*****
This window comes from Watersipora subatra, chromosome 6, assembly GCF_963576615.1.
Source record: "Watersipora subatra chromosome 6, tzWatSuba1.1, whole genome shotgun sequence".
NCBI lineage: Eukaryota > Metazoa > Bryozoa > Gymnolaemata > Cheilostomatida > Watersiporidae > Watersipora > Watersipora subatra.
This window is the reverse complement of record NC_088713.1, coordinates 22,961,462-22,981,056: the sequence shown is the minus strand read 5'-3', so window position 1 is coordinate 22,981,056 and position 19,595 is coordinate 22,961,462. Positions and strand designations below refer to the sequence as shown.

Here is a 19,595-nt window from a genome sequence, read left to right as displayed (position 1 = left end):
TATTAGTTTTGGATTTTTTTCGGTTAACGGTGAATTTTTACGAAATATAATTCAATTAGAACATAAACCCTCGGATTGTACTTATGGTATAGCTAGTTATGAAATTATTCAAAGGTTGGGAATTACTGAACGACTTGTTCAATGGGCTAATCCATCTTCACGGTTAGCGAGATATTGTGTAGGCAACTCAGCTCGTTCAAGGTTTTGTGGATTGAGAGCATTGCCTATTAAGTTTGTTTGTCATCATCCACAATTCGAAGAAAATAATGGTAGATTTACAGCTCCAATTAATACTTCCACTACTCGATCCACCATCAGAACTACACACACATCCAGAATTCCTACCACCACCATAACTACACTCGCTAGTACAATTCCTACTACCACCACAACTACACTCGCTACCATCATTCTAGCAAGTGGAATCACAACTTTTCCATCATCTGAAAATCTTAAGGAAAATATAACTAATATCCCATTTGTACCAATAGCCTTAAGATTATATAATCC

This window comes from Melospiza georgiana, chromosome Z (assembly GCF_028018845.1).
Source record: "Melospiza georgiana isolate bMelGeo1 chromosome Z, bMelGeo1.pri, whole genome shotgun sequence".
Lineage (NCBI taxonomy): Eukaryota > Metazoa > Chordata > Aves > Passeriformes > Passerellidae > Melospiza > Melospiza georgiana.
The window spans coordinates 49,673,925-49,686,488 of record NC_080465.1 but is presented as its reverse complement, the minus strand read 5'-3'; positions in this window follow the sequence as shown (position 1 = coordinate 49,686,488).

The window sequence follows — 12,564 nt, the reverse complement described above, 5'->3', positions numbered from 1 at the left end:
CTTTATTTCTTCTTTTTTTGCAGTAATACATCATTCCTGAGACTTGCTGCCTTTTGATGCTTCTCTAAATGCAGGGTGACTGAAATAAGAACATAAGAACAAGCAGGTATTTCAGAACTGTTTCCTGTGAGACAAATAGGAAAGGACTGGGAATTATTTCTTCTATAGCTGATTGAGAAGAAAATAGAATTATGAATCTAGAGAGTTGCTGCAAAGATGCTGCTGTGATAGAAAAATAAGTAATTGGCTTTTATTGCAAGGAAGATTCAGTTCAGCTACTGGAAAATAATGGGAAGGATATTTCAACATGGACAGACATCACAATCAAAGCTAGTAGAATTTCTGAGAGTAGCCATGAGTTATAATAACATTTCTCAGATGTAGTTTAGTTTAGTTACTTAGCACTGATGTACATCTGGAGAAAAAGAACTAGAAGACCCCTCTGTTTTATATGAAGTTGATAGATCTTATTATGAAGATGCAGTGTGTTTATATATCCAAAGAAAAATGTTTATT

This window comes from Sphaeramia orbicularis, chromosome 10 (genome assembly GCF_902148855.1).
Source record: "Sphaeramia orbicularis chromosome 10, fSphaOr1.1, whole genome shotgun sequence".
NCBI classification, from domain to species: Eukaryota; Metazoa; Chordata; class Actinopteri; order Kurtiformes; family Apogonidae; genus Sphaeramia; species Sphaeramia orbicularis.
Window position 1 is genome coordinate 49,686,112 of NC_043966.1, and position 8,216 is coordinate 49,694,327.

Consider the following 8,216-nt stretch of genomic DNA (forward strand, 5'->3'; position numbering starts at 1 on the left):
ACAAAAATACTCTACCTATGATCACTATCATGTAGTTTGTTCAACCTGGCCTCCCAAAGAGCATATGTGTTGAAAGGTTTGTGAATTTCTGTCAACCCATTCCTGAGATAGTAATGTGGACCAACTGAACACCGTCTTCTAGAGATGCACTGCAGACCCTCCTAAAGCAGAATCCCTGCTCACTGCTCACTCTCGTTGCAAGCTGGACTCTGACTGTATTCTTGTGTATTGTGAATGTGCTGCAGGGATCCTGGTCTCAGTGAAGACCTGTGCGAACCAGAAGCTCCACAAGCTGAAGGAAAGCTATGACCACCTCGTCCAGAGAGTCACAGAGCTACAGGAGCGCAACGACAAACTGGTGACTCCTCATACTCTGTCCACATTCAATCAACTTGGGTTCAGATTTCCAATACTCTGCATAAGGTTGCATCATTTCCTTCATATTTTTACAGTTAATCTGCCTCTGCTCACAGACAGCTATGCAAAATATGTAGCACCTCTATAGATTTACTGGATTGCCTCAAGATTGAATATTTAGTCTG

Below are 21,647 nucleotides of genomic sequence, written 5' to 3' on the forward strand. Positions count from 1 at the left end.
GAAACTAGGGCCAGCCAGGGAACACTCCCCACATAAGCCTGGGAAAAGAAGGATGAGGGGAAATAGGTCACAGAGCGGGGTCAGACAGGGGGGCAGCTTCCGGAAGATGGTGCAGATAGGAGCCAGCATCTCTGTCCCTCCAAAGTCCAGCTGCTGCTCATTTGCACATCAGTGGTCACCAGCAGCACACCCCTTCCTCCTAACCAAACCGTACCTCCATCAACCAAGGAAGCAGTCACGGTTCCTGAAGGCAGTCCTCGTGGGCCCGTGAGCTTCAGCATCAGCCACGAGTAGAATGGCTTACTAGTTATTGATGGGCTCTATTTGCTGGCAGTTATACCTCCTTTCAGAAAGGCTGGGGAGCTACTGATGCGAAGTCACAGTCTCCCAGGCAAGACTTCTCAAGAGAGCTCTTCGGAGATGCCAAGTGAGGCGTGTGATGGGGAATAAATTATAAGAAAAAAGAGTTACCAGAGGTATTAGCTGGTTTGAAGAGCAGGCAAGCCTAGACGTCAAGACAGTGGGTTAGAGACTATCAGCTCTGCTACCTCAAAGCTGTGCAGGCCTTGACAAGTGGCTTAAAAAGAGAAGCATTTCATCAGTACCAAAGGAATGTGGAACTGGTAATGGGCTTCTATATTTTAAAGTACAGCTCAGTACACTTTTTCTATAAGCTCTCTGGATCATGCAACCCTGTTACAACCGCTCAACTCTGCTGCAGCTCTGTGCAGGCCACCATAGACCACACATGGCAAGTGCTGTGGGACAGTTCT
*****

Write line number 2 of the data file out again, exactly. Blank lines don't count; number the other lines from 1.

Source record: "Watersipora subatra chromosome 6, tzWatSuba1.1, whole genome shotgun sequence".